A while later, producer Lorne Michaels approached Fey to appear on SNL’s Weekend Edition alongside comedian Jimmy Fallon. Her performance was well received. A longtime glasses-wearer, she had wanted to wear contacts on camera, but when someone commented on how great her glasses looked during a run-through, she wore them instead. They became part of her signature look — and, as it would happen, enhanced her resemblance to the governor of Alaska, Sarah Palin. She played Palin in a series of sketches during the run-up to the 2008 election.

Today, Fey writes, produces and stars as Liz Lemon in 30 Rock, a comedy she created in 2006, based on her experiences as head comedy writer at SNL. Her memoir, Bossypants, was released earlier this spring and quickly went to No. 1 on the New York Times best-seller list.

She said, “I like to crack jokes now and then, but it’s only because I struggle with math.”

On the ways in which comedy writing is like giving birth, she said:
Torturous experience with eventual release.
Once it’s out in the world, there’s very little you can do to change it.
Eventually it’ll want to borrow your car and go out on dates with boys.”

In response to people who claim that women are not funny, she said: “My hat goes off to them. It is an impressively arrogant move to conclude that because you don’t like something, it is empirically not good. I don’t like Chinese food, but I don’t write articles trying to prove it doesn’t exist.” 

On this day in 1897, Bram Stoker (books by this author) staged a live performance of Dracula at the Lyceum Theatre in London in order to protect the theatrical copyright.

Stoker was the overworked manager of the Lyceum, where he kept long hours planning the company’s seasons, organizing overseas tours, managing financial records, and undertaking secretarial duties for the Lyceum’s founder, the famed Shakespearean actor Henry Irving. (When Stoker died in 1912, obituaries predicted that he would be best remembered for his association with Irving.)

Yet Stoker worked on Dracula in his few spare moments over the course of six years. And on this day, just a few days before the book was published, Stoker hastily pieced together large sections of the book for a stage production. The play was billed as Dracula; Or the Undead and was performed for theater employees and lucky passerby. It lasted four hours. The final decision to call the book simply Dracula was made almost literally at the last minute.

It is the birthday of British philosopher and mathematician Bertrand Russell (books by this author), born in Ravenscroft, Monmouthsire (1872). He wrote Why I Am Not a Christian (1927), A History of Western Philosophy (1945), and The Principles of Mathematics (1903). He won the 1950 Nobel Prize in literature. He is one of the most widely read philosophers of the 20th century.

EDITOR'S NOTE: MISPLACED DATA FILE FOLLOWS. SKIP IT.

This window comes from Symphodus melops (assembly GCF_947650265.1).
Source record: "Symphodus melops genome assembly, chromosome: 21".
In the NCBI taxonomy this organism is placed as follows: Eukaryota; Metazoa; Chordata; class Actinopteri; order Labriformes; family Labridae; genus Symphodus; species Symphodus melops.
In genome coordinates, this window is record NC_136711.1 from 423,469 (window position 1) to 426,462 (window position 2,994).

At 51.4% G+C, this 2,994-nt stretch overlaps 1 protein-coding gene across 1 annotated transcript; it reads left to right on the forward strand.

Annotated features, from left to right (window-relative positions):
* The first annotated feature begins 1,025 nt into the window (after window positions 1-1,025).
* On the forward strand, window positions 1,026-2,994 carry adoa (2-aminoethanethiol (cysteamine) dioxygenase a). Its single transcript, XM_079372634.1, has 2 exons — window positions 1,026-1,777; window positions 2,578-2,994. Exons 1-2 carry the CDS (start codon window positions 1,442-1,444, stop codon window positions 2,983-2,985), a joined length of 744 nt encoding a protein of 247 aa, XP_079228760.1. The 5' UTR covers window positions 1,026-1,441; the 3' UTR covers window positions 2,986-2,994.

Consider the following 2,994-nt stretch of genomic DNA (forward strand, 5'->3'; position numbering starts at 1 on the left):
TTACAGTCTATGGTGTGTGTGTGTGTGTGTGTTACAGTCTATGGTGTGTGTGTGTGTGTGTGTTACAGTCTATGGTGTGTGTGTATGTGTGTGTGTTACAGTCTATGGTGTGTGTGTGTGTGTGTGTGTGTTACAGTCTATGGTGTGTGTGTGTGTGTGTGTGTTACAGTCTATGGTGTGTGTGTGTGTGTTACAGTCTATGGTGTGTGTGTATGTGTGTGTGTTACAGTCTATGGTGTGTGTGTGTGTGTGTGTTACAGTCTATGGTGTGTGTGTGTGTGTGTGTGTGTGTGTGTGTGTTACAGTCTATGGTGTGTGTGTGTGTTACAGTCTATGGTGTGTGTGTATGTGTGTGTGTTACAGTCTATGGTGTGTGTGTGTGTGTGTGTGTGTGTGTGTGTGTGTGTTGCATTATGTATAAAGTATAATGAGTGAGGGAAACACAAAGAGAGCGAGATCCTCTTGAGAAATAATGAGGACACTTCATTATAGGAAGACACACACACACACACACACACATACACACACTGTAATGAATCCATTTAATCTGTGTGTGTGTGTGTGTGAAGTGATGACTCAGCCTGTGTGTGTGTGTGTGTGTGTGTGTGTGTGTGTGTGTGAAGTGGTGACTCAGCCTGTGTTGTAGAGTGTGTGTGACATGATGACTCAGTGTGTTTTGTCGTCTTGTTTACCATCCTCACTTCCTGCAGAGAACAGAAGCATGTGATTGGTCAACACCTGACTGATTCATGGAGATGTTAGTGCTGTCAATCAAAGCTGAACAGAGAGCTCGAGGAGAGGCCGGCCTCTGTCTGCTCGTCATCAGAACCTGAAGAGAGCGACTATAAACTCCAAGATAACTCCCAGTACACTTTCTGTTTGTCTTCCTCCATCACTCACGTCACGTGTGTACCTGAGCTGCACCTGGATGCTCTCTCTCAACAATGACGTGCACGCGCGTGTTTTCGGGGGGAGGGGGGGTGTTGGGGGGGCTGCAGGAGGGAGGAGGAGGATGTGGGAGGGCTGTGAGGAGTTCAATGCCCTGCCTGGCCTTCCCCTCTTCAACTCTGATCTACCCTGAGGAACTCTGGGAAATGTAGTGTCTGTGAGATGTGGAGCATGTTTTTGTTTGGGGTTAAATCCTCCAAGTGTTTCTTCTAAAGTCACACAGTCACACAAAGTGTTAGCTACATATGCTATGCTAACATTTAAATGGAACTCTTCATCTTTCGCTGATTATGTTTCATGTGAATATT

He said, “Do not fear to be eccentric in opinion, for every opinion now accepted was once eccentric.”

And, “Everything is vague to a degree you do not realize till you have tried to make it precise.”

And, “The place of the father in the modern suburban family is a very small one, particularly if he plays golf.”

At 8:32 a.m. this day — a Sunday — in 1980, an earthquake struck Mount St. Helens, causing a massive eruption of molten lava that killed 57 people and countless animals.

The region had experienced earthquakes for two months prior to the eruption, and the volcano had been venting steam. Concerned scientists pressured authorities to close Mount St. Helens to the public, a move that likely saved thousands of lives. The force of the earthquake caused the entire north face of the volcano to slide away, and that caused an explosion of rock and lava so powerful that it overtook the avalanche that was simultaneously occurring on the north face.

The erupting lava rose to 80,000 feet and ash drifted into 11 U.S. states. The heat caused nearby glaciers to melt, which formed large mudslides that spread as far as 50 miles from the volcano.

It’s the birthday of film producer, director, and three-time Academy Award winner Frank Capra, born in Bisacquino, Sicily (1897). He moved with his family to Los Angeles when he was a young boy, and he worked odd jobs until he finally landed work at Columbia studios. In 1928, he signed a contract with the studio and began making his signature films, which include It Happened One Night (1934), Mr. Deeds Goes to Town (1936), You Can’t Take it With You (1938), Arsenic and Old Lace (1944), and It’s a Wonderful Life (1946).

Be well, do good work, and keep in touch.®